After almost two weeks of going out for the Unsound Festival and a few performances by Nils Frahm, Ryuichi Sakamoto and Taylor Deupree, I feel a bit overwhelmed, worn out and tired. Thankfully the weekend is here, and so I can settle comfortably in my studio chair to catch up to the latest releases and share some of my favorites with you. On the rotation today is a set of ten three-inch CDr releases from a small Australian independent label, Flaming Pines. The Rivers Home series began with an initial installment of five EPs released in September of 2011, and concluded with another set of five, published this past March. The series is dedicated to the rivers of the world, celebrating with the music inspired by the flow of water from a variety of ambient, drone, and minimalist musicians.
As our environment continues to change, rivers represent some of our most vulnerable eco-systems with urban runoff, over fishing, changing rain patterns and the clearing of river banks just some of the challenges to river systems worldwide.
The compilation of miniature hand-crafted gems opens up with a twenty minute meditation on Willamette River by the one and only Marcus Fischer. On the piece, Fischer gently strums over the ambient soundscapes, echoing some of his best work previously appearing on the beloved 12k. The delicate composition follows the path of Willamette river through Fischer’s native Portland (Oregon, USA), and explores abstract minimalism and organic ambient textures of water and sound.
The label founder and visionary behind the project, Kate Carr, appears on the third disk with a dedication to Brisbane River, flowing through the Queensland in Australia. Field recordings of gurgling waters and washes of guitar pads reflect on the transformation of the river in January of 2011, when the river flooded its banks, disabling entire communities of Brisbane, and shutting down the city for several days. The unprecedented power of water appears in this miniature composition as melancholy guitar chords strum through the running ripples and churning tide.
Christoph Berg contributes to the project under his Field Rotation moniker, with a ten minute piece on Kielerfjorden, a river near his home town of Kiel, Germany. Subdued filter sweeps, rhythmic sounds of shipyard, and synthetic chirping encompass this farewell piece to Berg’s childhood. The music captures the grey dullness of the daily life, with its cold air, scent of the Baltic sea, and “oppressive colour, bringing nothing but rain and storm.” The composition is a somber tribute to the environment most likely responsible for shaping Berg’s aural perceptions – and for that we thank Kiel Fjord.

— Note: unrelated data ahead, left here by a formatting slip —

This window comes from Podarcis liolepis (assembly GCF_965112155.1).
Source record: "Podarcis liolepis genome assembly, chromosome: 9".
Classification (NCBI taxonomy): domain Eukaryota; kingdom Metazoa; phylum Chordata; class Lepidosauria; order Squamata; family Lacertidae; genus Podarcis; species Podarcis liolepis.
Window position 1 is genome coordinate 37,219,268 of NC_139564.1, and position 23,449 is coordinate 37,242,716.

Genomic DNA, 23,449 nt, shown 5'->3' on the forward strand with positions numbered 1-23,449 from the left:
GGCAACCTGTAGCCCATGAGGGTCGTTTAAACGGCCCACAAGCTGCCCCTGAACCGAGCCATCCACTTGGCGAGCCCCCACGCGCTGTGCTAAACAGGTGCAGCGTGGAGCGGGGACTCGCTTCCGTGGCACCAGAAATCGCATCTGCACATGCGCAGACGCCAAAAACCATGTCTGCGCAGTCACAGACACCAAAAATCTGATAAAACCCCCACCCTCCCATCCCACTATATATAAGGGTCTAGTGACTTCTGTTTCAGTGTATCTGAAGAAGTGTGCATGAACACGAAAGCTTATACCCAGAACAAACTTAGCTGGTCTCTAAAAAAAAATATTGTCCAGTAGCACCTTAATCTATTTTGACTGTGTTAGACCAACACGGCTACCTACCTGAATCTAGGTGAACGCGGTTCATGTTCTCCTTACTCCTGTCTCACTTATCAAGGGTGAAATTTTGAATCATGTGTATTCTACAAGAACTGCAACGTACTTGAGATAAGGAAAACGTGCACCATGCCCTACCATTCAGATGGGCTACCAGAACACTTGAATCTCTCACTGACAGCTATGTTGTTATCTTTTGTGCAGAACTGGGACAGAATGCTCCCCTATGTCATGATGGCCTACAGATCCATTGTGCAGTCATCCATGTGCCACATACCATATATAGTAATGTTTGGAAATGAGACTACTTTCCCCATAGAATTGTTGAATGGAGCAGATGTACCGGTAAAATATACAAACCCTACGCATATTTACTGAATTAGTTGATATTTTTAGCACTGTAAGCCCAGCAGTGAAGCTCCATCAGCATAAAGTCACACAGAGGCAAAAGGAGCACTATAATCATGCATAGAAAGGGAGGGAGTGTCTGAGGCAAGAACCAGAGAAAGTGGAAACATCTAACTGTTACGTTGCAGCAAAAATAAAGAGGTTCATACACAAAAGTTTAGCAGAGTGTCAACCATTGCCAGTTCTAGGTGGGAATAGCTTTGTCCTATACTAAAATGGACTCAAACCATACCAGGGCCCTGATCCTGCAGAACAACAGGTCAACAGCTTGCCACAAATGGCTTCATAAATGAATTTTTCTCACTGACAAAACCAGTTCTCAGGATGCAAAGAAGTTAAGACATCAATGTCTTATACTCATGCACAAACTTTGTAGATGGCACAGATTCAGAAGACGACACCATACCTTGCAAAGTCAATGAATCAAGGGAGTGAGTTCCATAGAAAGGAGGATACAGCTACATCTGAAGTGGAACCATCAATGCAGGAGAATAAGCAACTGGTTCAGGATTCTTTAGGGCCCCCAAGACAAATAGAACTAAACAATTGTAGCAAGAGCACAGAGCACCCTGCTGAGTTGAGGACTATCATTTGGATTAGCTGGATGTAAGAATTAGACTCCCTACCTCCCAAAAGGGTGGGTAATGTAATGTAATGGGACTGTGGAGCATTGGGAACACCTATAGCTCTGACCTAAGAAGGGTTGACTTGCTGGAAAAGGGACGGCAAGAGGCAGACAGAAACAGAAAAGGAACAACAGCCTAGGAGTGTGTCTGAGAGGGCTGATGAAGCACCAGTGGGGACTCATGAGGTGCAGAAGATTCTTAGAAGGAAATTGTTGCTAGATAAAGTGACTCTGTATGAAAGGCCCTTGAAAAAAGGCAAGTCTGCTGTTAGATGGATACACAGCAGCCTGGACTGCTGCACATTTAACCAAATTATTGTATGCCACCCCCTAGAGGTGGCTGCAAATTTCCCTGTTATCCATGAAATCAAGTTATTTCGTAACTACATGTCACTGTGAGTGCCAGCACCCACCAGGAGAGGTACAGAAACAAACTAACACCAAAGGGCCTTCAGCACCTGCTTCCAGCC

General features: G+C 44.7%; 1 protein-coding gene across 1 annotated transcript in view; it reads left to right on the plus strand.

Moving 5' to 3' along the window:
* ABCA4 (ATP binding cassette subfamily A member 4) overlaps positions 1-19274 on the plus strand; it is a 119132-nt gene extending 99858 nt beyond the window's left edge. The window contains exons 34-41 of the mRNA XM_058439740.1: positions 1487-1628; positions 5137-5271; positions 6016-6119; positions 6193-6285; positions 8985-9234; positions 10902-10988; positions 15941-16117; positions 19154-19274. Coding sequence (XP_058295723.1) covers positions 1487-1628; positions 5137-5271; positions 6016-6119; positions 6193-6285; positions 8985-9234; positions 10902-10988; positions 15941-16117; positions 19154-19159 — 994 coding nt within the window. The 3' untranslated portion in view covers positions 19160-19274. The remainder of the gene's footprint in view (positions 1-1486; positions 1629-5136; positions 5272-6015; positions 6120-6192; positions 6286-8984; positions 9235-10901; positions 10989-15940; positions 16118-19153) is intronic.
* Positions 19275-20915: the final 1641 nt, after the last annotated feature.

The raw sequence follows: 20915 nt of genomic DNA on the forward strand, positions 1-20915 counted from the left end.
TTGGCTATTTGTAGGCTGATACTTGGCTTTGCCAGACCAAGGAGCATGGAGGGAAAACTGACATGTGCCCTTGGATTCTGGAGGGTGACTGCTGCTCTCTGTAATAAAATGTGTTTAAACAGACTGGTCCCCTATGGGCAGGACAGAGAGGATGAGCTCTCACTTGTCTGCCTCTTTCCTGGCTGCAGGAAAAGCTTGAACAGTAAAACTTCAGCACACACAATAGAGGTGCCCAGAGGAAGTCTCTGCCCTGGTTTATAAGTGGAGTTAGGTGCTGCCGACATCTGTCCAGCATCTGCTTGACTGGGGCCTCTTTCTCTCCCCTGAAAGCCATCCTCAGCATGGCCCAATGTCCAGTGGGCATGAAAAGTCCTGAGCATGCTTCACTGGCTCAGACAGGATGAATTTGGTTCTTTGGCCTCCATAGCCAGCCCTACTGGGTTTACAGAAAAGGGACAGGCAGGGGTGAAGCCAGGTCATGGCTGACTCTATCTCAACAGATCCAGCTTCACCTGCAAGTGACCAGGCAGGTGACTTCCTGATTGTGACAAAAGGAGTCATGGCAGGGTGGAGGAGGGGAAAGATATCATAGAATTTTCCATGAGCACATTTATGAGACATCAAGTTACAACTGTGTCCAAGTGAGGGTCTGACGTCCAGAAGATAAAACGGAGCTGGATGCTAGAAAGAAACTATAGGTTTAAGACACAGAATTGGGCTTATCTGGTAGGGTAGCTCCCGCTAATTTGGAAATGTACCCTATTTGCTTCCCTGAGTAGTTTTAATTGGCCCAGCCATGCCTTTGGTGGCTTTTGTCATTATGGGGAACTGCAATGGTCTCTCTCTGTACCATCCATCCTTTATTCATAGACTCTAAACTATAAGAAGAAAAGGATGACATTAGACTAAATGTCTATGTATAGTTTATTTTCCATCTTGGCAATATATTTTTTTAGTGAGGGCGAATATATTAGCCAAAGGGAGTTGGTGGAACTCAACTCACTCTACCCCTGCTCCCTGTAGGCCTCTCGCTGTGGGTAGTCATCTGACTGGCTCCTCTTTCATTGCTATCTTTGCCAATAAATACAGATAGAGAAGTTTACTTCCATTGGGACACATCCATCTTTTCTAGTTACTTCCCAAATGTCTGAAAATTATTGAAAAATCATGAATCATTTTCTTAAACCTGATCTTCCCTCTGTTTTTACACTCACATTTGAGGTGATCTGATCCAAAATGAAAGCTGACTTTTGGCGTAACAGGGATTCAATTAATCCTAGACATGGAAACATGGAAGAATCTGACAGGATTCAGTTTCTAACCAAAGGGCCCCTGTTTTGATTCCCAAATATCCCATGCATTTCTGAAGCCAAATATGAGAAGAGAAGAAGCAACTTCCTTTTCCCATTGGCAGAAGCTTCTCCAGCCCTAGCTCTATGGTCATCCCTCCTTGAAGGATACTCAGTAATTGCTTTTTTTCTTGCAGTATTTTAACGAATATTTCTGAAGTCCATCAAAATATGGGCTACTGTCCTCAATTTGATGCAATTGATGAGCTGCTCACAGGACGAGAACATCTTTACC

The second half of the series opens with Seth Chrisman‘s piece on Rio Grande. Hailing out of New Mexico, USA, Chrisman (aka Widesky) recorded the sounds of the mighty river using a hydrophone. The thirteen minute exploration of the river’s 2,000 mile course drones with deep vibrations, field recordings of birds, and delicate burbling of the water. The music is broody, steady and calm, covering vast spaces of audible climates. Besides the Rio Grande piece, Chrisman managed to release another mini EP on Flaming Pines, titled Aetherdrift, Do You Copy? Be sure to also check out Within That Aura out on Futuresequence.
A celebration of the River Calder appears on the compilation courtesy of The Boats. The river runs through Andrew Hargreaves’ home town in Burnley, UK. The piece recalls a vague flashback on a near-death experience from Hargreaves’ childhood. “My grandfather was showing me how to build a dam at one of the overflow tunnels that leaf off from the river […] I began to explore the far end of the tunnel […] The next thing I remember is flowing like a poohstick down the Calder […] A stranger dived in and rescued me and returned me to my grandparents.” This is an emotional piece that is just as pungent as its story.
Besides the five contributions covered above, the series also features releases from Broken Chip, Billy Gomberg, All N4tural, Dan Whiting and Savaran. Each copy in this limited run of 100 CDs comes in a numbered handmade sleeve, with an insert containing a personal message from the artist (from which I quoted some of the above words). The entire set has been mastered by 12k, and is a beautifully crafted compilation for connoisseurs and collectors alike. It’s no wonder that Flaming Pines has been featured as one of the Best New Labels of 2011 on Headphone Commute. Highly recommended!